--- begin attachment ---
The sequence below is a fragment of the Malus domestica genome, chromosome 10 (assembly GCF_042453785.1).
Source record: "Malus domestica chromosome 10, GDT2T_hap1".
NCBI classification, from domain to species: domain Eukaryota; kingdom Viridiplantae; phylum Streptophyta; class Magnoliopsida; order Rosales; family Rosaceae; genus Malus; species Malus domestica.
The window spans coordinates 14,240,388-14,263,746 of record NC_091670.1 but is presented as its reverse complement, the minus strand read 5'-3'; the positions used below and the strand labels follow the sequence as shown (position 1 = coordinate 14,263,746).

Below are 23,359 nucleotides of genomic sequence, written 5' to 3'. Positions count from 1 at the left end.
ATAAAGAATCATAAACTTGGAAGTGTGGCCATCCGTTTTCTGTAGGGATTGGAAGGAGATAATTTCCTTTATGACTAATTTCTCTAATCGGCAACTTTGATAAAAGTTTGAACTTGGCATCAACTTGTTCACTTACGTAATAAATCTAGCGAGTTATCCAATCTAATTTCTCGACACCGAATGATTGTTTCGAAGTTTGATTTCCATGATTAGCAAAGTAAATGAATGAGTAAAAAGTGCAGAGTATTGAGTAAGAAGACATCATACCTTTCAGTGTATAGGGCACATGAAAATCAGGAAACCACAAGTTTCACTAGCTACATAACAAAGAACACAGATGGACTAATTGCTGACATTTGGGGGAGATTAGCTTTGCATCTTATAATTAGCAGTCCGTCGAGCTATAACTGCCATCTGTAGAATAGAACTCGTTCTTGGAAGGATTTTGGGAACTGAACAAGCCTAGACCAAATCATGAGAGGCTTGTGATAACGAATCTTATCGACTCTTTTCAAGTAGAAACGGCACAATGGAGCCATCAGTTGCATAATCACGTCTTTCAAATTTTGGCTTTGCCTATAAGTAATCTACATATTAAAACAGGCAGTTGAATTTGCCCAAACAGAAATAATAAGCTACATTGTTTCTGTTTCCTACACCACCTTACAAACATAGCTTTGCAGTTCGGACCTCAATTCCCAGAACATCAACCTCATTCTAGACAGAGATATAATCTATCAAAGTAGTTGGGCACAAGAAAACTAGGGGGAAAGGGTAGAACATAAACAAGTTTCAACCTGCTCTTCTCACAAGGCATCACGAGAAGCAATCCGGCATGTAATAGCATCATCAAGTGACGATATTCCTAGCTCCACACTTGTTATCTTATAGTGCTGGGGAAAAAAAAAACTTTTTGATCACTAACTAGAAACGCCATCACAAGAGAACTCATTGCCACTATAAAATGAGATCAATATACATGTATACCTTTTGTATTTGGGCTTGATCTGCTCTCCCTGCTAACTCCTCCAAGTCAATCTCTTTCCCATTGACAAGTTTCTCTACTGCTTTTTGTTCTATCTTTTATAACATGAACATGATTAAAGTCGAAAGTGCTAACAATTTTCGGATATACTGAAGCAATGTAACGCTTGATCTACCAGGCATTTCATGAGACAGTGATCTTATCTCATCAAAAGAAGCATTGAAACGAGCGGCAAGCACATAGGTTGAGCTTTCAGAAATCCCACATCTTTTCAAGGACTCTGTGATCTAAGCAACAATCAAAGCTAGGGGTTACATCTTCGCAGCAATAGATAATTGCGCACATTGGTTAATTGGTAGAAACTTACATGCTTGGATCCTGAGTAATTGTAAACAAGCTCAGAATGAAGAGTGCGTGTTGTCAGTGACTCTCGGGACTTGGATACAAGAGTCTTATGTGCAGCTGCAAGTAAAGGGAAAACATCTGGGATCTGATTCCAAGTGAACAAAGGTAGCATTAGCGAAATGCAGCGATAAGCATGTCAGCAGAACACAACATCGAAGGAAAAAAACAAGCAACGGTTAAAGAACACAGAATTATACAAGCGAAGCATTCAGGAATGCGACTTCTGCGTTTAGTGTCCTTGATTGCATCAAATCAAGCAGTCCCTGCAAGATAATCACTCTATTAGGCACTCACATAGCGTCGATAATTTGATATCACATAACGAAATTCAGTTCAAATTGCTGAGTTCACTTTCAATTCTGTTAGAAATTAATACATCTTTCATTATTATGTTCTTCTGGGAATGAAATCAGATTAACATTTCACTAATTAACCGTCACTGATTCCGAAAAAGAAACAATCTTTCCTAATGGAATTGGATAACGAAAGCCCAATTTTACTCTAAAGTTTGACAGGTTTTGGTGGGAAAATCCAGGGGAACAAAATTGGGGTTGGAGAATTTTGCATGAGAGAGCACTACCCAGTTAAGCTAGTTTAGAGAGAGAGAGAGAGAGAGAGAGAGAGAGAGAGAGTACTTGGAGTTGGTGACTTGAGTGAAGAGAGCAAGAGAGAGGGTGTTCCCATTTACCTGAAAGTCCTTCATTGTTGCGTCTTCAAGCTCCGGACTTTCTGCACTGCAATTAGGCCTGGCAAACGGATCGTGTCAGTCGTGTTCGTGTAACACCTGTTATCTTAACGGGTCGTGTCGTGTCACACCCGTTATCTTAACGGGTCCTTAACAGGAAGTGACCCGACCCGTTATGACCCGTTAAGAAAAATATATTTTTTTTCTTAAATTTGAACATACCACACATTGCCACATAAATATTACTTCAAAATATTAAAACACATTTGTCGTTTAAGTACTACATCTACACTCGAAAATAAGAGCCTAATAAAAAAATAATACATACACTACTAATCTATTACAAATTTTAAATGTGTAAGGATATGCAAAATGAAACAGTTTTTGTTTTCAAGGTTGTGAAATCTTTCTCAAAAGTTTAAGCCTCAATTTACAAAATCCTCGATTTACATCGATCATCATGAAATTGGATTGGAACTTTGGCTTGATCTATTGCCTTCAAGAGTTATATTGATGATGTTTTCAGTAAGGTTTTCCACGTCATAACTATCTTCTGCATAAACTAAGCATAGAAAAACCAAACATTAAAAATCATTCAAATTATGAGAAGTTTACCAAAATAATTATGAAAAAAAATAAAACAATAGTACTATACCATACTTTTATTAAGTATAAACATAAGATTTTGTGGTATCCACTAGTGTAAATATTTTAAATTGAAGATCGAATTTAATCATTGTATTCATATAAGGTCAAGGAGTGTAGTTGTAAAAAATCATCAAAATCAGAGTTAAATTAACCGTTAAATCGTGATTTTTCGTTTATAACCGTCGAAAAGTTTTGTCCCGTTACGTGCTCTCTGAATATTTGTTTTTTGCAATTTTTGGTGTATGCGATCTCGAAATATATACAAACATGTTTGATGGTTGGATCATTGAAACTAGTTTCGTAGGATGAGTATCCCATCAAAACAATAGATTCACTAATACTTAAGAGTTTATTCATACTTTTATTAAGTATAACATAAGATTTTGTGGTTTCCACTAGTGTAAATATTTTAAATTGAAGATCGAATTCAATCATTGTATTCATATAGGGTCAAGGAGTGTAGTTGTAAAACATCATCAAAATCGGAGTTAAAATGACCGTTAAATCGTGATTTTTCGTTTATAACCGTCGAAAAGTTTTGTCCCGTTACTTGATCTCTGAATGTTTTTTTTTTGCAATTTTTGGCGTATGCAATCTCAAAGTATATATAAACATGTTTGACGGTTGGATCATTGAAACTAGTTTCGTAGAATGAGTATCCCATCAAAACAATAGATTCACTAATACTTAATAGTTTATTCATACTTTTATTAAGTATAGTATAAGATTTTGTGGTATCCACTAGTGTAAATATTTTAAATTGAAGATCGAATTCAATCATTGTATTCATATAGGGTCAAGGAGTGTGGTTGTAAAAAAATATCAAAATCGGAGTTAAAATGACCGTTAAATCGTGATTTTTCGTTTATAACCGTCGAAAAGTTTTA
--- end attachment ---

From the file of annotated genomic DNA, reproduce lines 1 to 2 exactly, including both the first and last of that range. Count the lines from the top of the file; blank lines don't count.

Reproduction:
The sequence below is a fragment of the Malus domestica genome, chromosome 10 (assembly GCF_042453785.1).
Source record: "Malus domestica chromosome 10, GDT2T_hap1".